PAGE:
For some very strange reason, this happens to me every March. The stars align. My personal, professional, and academic worlds collide. I find myself in my own private March Madness. This past week, I have had giant papers due in my Masters program, grades due for my students’ report cards, and various other major commitments that have managed to fall on the exact same date and time as other major commitments, all being too important to miss. It’s been a perfect storm.
And I’ll be honest, I’ve not been dealing with it all as well as I’d like. In the midst of my perfect storm, I’m feeling like I’m sitting in a boat that’s sprung a leak – I’m baling water out of my boat, but not nearly fast enough. It feels like I’m sinking. The feeling I dread more than any other is one of overwhelm as it triggers in me a death spiral of other fears and negative thought patterns.
In counseling a long while ago, my counselor would talk about “flat spots.” Using a perfect circle as a metaphor for my personality, character, and other areas of personal development, a “flat spot” is an area that for one reason or another (usually trauma or emotional damage) hasn’t developed as fully as other areas. Everyone has them, but recognizing specifically what mine are can help me grow past them. Flat spots cause areas of blindness or weakness in how I deal with specific sets of circumstances in my life. They can cause conflict with other people because of weaknesses in the skill set needed to appropriately deal with specific behavioral triggers – hence my blow up a couple weekends ago.
The flat spot that’s giving me grief this past week: my perfectionism.
I’ve been stuck in a destructive thought pattern of
“perfect” performance = love and acceptance
You wouldn’t really know it to look at me, but I’m a perfectionist. I need that “good girl” pat on the head that comes with what I perceive as a job well-done. I need the validation. And I’m saying the word ‘need’ because of my flat spot. In reality, I don’t need outside validation. In reality, I can do a great job on what’s expected of me without a pat on the head. I’m not going to die or resort to a sub-standard quality of work without it. But somewhere in my life I became dependent on external validation in order to feel OK about myself. Hence, my flat spot. I’m working on it, but it’s still fairly flat.
When circumstances get to the point where I fear I can’t do my best work or my best performance, when I feel (and fear) I’m at risk of losing that “good girl” pat-on-the-head validation, I get overwhelmed and begin to emotionally shut down ahead of my perceived unavoidable loss.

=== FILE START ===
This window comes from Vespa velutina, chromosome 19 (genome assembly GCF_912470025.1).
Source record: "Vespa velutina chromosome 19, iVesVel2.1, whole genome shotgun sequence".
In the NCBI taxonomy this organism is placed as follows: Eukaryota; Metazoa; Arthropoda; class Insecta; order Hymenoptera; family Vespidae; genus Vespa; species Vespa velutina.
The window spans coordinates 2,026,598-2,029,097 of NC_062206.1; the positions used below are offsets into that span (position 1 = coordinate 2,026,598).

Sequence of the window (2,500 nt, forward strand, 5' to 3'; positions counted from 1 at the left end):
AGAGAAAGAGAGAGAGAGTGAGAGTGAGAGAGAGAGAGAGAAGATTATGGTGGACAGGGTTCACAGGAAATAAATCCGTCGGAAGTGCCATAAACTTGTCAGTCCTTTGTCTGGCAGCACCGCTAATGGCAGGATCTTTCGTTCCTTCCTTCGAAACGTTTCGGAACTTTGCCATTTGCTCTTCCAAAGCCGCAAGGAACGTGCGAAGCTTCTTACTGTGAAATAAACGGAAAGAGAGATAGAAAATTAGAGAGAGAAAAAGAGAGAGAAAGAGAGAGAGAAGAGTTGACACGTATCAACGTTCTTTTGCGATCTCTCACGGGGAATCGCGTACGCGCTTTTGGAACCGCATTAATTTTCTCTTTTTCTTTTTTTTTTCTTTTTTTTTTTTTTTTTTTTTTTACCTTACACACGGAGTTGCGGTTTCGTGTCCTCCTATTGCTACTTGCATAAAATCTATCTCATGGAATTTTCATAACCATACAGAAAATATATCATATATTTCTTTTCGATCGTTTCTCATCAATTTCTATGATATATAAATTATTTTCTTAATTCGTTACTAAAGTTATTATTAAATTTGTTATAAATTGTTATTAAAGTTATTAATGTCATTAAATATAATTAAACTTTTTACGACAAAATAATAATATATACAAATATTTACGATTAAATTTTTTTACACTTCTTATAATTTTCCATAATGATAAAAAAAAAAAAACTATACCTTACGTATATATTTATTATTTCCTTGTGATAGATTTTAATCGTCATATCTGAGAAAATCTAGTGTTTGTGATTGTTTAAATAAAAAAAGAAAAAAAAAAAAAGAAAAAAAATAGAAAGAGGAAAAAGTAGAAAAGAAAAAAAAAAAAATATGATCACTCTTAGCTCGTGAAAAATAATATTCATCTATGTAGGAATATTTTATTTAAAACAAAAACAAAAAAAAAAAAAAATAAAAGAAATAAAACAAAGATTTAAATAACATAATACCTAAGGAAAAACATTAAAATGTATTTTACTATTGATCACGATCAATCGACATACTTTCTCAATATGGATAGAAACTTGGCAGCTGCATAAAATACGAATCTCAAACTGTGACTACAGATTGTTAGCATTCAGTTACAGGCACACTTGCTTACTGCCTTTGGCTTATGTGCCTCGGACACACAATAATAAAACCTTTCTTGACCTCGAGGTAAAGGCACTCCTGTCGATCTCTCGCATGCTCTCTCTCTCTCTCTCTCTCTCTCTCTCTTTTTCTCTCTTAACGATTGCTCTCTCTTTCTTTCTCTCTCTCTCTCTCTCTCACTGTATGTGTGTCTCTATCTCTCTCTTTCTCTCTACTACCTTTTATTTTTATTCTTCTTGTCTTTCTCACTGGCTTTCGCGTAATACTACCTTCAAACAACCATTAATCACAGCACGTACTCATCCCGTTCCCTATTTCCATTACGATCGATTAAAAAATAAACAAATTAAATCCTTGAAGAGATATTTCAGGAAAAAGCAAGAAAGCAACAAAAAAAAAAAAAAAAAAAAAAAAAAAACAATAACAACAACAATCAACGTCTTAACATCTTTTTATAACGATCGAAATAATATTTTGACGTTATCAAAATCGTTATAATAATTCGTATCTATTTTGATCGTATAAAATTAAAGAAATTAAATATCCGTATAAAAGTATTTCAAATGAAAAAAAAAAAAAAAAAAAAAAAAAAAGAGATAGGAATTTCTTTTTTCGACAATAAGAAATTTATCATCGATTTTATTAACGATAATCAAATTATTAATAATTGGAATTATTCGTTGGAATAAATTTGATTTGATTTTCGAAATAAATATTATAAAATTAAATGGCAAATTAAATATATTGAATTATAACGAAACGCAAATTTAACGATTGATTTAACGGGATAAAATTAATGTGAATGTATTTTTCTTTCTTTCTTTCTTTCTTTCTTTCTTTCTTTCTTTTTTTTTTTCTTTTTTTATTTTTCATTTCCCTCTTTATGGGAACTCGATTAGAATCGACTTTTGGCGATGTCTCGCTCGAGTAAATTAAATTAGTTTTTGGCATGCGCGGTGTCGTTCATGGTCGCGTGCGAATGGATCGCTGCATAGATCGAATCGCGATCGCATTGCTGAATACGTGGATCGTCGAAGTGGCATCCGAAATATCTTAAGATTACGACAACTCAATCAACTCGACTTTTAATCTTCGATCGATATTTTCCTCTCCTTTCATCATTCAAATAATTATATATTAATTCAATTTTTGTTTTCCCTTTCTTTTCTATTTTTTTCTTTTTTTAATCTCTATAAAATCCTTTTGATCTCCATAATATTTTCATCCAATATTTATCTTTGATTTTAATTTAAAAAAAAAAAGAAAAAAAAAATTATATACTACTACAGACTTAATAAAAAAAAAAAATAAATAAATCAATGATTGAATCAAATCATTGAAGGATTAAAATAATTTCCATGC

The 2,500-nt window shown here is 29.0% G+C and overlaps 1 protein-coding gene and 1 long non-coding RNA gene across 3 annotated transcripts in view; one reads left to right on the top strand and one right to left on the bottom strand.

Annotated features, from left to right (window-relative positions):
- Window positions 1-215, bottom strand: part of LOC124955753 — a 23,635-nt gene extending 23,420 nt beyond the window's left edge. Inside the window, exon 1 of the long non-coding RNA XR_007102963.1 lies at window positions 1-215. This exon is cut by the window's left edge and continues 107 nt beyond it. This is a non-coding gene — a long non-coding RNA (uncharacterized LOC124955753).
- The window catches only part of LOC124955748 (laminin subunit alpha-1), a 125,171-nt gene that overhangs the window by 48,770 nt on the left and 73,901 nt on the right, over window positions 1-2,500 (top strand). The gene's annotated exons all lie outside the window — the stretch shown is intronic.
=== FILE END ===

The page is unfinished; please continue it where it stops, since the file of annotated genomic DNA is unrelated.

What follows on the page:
Last night though, I was able to gain a bit of clarity. I guess there’s something about deadlifting weights, rocking the handstand push-up, and running backward down a dark city street that helps me see things differently. And if that’s the case, I thank God for Crossfit.
After I was done with my workout, I realized my flat spots cause me to take myself too seriously. They cause a blindness in me, dimming my focus down to only the drudgery of the task at hand, robbing me of any fun and happiness that’s around me. My flat spots also cause me to have little faith in the people I have chosen to surround myself with in that I place upon them my perception and fear of being unloving toward me if I don’t perform up to a standard that I myself have created. That is just bonkers, not to mention being really unfair to my loved ones.
The good thing is I do realize I have a choice in how I think, regardless of how entrenched I am in the thinking pattern. I can choose to act, think, be different than I have been. There is nothing locking me into the pattern but me.
Getting out of the pattern has to be an active pattern of change. El Jefe tells me to get violent in how I attack the negative pattern, that since I’m so great at tearing myself down, why don’t I use that same energy to annihilate the thought pattern? I can turn the negative pattern on itself. I think that’s great advice. Plus I get to do more ninja kicks!
If I can gain a moment of clarity before I slip into overwhelm, or into my pattern of perfectionism, or into my fear of losing a pat-on-the-head, I can definitely make a different choice than stepping into this sinking boat again. And maybe this can be my last and final March Madness ever.